Corner Turn Test
The corner turn test was performed as previously described (Hua et al., 2002). Briefly, each rat was permitted to approach a 30° corner made out of two attached Plexiglas walls. To exit the corner, the rat had to turn either to the right or to the left. Only turns involving full rearing along either wall were included; ventral tucks and horizontal turns were excluded. The rats were not taken out of the cage immediately after each turn to avoid the development of an aversion to their prepotent turning responses. The choice of the turning side was recorded for 10 trials per test day, with an interval of at least 30 s placed between each trial. The corner turn score was calculated as follows: (Number of left turns/All turns) × 100%.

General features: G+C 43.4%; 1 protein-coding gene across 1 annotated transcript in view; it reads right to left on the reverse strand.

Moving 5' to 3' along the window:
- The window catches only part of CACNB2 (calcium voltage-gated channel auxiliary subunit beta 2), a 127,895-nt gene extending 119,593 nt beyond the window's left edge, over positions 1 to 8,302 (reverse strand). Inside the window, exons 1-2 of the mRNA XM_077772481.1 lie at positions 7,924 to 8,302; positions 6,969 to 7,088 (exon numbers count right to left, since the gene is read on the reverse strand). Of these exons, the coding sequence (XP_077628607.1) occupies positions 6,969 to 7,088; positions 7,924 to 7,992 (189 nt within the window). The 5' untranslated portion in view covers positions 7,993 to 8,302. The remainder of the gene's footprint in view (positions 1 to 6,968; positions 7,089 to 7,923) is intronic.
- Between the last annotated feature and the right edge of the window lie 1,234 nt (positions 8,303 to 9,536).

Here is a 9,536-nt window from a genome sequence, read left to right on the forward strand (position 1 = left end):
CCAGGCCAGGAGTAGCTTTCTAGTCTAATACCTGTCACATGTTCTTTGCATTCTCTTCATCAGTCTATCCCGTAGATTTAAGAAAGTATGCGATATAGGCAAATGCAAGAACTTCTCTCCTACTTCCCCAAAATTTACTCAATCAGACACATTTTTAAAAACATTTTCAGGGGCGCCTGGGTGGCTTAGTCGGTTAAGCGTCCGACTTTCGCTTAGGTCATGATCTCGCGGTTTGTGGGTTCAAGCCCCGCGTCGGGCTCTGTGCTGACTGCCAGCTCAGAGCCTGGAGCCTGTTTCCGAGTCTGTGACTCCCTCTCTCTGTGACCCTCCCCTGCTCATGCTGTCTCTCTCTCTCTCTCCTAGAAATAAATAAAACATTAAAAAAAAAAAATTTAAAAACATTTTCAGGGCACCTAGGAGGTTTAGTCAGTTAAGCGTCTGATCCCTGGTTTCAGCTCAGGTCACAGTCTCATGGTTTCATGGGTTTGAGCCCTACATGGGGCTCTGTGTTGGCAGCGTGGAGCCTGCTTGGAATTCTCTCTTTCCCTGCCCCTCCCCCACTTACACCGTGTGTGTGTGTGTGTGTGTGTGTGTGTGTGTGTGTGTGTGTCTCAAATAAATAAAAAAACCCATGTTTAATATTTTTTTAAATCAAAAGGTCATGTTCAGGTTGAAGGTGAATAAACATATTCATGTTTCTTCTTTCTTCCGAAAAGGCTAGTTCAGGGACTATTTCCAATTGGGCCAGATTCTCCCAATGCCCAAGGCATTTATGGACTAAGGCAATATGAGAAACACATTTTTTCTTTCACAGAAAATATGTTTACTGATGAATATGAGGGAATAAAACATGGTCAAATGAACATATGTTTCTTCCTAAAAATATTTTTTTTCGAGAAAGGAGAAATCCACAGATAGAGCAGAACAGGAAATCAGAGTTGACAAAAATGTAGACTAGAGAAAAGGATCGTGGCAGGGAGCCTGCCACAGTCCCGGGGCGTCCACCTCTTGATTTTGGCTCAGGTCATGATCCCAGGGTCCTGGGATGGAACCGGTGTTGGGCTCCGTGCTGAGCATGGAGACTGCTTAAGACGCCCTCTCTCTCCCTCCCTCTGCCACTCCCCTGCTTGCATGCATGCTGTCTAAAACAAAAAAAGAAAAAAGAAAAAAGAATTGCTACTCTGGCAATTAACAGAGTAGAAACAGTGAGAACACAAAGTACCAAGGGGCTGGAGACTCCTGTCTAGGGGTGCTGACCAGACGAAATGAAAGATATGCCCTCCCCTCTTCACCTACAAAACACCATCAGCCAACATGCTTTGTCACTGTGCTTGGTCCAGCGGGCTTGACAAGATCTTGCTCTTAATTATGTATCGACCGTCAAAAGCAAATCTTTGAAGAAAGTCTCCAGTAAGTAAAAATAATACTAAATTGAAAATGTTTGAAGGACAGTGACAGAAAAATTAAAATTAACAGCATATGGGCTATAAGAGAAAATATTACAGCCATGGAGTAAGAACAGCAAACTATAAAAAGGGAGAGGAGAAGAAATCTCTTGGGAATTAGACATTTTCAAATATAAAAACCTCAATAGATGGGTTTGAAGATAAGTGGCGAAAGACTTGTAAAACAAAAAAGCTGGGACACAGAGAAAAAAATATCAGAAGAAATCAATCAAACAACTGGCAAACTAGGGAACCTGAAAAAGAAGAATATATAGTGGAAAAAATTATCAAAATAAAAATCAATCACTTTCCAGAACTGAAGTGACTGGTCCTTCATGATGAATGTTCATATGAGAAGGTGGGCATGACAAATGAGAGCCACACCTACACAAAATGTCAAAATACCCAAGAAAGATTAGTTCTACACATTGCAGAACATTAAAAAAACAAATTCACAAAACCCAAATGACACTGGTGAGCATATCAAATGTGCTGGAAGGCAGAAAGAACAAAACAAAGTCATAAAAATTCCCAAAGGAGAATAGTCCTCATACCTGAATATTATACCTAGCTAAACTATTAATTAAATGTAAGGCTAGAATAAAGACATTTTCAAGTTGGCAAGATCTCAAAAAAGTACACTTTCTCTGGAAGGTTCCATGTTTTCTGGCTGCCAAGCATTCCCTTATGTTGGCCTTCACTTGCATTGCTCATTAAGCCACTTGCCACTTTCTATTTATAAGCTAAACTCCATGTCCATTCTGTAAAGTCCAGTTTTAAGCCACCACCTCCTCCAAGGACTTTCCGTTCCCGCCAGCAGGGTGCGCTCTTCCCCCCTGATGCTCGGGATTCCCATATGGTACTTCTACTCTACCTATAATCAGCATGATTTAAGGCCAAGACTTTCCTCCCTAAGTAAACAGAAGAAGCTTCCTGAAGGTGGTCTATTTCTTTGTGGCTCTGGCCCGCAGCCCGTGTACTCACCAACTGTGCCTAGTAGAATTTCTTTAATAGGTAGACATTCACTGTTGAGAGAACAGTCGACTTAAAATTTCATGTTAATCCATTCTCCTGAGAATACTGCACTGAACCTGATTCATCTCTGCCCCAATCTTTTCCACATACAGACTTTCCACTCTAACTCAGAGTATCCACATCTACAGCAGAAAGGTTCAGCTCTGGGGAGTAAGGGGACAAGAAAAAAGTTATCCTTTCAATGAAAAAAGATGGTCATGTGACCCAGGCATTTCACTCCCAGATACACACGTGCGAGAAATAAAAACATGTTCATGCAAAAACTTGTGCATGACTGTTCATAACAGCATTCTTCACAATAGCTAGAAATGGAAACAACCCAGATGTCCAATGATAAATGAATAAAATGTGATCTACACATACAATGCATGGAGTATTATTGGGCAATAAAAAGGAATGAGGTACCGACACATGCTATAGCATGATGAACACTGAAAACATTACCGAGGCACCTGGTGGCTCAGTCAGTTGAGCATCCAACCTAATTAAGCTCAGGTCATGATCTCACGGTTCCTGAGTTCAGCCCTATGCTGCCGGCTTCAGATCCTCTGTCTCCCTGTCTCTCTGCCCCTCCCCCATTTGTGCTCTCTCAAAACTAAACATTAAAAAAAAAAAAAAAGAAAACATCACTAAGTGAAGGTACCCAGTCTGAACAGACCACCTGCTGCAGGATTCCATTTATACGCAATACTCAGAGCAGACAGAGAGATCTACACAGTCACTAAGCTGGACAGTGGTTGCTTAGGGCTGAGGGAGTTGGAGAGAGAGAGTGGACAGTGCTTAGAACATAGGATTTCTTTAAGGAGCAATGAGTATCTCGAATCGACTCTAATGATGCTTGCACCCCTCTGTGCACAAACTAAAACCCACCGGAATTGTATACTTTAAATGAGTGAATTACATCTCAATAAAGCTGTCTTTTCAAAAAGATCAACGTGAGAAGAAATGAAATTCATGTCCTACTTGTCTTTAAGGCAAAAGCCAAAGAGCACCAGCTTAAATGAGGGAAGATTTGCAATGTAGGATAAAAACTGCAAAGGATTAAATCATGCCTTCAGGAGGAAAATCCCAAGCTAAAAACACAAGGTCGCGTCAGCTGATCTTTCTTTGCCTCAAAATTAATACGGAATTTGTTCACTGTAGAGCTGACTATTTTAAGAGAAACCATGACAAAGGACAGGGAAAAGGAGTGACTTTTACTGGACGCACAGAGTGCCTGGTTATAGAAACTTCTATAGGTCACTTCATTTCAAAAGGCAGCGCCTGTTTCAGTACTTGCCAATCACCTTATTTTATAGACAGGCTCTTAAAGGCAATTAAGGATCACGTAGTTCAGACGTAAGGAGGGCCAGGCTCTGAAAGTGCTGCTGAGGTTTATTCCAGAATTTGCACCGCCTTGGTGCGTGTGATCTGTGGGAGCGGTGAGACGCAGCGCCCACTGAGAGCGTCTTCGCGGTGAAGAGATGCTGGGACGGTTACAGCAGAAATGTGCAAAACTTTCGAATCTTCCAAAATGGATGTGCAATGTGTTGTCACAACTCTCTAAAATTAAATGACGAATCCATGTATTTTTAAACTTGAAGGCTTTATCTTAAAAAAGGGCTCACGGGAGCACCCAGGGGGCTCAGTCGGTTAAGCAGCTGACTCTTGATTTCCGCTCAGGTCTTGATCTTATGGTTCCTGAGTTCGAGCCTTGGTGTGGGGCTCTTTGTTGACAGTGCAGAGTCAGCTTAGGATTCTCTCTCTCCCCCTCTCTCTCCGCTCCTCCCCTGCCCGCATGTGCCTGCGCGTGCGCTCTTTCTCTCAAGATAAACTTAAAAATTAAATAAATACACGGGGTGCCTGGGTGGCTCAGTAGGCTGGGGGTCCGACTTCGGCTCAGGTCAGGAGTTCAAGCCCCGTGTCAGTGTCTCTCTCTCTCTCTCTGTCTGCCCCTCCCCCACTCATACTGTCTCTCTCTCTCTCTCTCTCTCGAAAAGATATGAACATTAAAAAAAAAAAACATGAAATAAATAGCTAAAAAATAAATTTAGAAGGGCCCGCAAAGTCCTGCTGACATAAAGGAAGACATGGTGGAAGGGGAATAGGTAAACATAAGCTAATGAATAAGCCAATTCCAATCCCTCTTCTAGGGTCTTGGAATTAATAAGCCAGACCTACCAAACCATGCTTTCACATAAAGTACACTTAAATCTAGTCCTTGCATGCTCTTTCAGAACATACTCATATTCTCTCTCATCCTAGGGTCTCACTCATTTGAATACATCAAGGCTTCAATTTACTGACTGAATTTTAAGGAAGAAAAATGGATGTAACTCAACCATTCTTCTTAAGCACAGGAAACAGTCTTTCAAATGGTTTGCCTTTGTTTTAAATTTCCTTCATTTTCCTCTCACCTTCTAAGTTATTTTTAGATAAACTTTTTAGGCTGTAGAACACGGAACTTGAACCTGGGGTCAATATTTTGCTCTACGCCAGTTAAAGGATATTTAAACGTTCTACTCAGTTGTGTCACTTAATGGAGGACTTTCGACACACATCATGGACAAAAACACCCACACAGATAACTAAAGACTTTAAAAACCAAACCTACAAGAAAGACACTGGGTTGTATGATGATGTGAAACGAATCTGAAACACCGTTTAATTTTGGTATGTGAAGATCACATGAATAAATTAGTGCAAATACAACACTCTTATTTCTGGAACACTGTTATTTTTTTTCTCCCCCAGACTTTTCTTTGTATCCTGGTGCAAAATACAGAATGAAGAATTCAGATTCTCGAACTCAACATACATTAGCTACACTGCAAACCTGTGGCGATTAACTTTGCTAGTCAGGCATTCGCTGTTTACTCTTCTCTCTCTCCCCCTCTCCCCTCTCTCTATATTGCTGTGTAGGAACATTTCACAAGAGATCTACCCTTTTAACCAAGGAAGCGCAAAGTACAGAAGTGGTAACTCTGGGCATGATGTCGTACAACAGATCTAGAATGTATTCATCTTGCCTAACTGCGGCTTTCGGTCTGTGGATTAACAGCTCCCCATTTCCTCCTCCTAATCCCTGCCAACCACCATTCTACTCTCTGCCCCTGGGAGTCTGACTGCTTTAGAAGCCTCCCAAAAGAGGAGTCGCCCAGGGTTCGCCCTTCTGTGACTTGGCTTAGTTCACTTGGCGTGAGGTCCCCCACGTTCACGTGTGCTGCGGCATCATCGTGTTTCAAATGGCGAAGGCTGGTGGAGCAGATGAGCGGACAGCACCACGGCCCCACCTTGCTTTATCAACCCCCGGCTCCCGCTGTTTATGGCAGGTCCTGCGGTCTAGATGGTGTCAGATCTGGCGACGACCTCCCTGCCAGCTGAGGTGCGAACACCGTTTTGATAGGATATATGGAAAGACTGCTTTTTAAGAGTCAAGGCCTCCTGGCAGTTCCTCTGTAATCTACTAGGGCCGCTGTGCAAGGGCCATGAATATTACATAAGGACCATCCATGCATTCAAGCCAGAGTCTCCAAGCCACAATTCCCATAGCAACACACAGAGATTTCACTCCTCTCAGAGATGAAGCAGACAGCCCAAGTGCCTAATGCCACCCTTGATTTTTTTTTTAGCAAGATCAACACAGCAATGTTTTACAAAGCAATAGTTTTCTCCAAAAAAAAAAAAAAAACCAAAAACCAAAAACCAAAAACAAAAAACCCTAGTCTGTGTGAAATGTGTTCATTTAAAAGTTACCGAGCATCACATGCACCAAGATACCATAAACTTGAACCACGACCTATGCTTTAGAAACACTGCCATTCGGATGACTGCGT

Brain samples from the rats with BSH (n = 7 on D1, n = 4 on D3, n = 4 on D7, n = 3 on D14, and n = 6 on D28) and from the sham controls (n = 5 on D1, D3, D7, and D14 and n = 6 on D28) were obtained immediately after magnetic resonance imaging. Five normal rats were also sacrificed after imaging for histologic analysis. Immediately after imaging, the rats were euthanized, and they then underwent fixation via transcardial perfusion with 4% paraformaldehyde in 1% phosphate-buffered saline (PBS). Coronal brain sections that were 2–3 mm thick and that contained PY tissue were excised, with the standard rat brain atlas used as reference (Paxinos and Watson, 2007). These sections were fixed overnight and then decalcified for 48 h; the fixed sections were embedded in paraffin. The sections that contained PY tissue were cut on a sliding microtome at a thickness of 5 μm.